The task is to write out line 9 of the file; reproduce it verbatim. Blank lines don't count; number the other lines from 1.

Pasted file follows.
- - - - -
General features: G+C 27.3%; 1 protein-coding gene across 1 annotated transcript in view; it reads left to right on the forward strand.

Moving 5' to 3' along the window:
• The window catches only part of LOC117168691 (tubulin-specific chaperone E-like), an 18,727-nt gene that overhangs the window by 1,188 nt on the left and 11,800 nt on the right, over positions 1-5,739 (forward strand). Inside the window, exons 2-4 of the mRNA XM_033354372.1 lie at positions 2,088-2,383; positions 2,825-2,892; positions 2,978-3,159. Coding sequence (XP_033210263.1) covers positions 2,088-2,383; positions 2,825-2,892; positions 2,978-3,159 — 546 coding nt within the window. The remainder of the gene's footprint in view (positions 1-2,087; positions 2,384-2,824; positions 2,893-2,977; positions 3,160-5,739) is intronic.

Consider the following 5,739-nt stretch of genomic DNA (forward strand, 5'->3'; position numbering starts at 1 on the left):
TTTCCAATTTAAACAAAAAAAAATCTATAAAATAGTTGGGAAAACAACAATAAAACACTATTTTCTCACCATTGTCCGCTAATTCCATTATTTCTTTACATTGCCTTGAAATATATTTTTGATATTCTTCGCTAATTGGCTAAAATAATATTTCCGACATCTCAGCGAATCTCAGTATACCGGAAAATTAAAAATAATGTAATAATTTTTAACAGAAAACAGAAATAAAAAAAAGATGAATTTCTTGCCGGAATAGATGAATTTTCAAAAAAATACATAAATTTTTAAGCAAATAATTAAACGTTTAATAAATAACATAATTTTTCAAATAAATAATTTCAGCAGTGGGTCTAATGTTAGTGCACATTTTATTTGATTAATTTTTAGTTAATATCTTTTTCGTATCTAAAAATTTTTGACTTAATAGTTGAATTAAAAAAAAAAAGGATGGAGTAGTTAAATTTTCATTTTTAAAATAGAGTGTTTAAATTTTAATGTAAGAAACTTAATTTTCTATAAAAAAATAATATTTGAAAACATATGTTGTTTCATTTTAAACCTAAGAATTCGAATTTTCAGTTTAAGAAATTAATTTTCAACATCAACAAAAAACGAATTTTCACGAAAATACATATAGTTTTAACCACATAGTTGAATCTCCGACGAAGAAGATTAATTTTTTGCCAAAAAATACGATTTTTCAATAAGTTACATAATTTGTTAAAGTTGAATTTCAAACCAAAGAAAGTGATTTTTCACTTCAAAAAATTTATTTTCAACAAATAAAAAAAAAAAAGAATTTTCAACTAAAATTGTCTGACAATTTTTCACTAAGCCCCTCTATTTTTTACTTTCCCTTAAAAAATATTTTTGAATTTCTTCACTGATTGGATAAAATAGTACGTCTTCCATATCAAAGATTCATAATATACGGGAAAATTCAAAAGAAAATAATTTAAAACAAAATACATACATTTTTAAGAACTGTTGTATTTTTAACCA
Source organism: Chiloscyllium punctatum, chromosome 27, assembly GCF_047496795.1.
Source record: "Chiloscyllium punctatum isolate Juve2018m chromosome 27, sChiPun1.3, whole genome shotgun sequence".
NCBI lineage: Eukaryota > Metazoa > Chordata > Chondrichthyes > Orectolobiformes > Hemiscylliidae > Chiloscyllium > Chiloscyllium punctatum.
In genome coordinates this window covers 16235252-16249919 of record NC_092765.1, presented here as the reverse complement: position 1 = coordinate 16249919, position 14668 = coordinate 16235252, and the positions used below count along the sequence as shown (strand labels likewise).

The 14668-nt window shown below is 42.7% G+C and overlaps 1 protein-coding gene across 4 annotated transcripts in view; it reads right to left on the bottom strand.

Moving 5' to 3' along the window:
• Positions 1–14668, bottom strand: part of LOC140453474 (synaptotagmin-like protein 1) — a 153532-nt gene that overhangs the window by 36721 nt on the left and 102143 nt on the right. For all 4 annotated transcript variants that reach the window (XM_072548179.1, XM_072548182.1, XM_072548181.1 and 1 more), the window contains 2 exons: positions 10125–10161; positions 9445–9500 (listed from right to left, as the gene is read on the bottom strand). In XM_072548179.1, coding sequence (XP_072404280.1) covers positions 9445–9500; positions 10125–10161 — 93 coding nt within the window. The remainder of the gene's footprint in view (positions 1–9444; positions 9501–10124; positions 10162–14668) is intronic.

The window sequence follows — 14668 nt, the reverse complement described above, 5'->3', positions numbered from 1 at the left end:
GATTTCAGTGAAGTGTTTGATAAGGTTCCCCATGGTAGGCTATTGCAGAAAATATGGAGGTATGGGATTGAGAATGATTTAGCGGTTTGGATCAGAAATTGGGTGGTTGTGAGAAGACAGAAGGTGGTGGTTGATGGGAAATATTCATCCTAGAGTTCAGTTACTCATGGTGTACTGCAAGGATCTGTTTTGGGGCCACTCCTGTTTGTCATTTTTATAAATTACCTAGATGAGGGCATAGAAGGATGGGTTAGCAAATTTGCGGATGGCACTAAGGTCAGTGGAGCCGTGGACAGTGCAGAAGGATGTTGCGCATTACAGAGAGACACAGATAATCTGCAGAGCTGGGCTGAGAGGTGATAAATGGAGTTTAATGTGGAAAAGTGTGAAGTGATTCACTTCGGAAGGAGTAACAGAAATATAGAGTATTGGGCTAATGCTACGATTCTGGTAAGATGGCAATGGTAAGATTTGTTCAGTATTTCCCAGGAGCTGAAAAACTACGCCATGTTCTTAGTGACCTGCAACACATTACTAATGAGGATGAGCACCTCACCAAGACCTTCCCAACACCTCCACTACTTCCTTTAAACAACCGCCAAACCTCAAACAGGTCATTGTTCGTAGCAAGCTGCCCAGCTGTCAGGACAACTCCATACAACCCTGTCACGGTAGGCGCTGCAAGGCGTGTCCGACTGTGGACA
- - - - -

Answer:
In genome coordinates this window covers 16235252-16249919 of record NC_092765.1, presented here as the reverse complement: position 1 = coordinate 16249919, position 14668 = coordinate 16235252, and the positions used below count along the sequence as shown (strand labels likewise).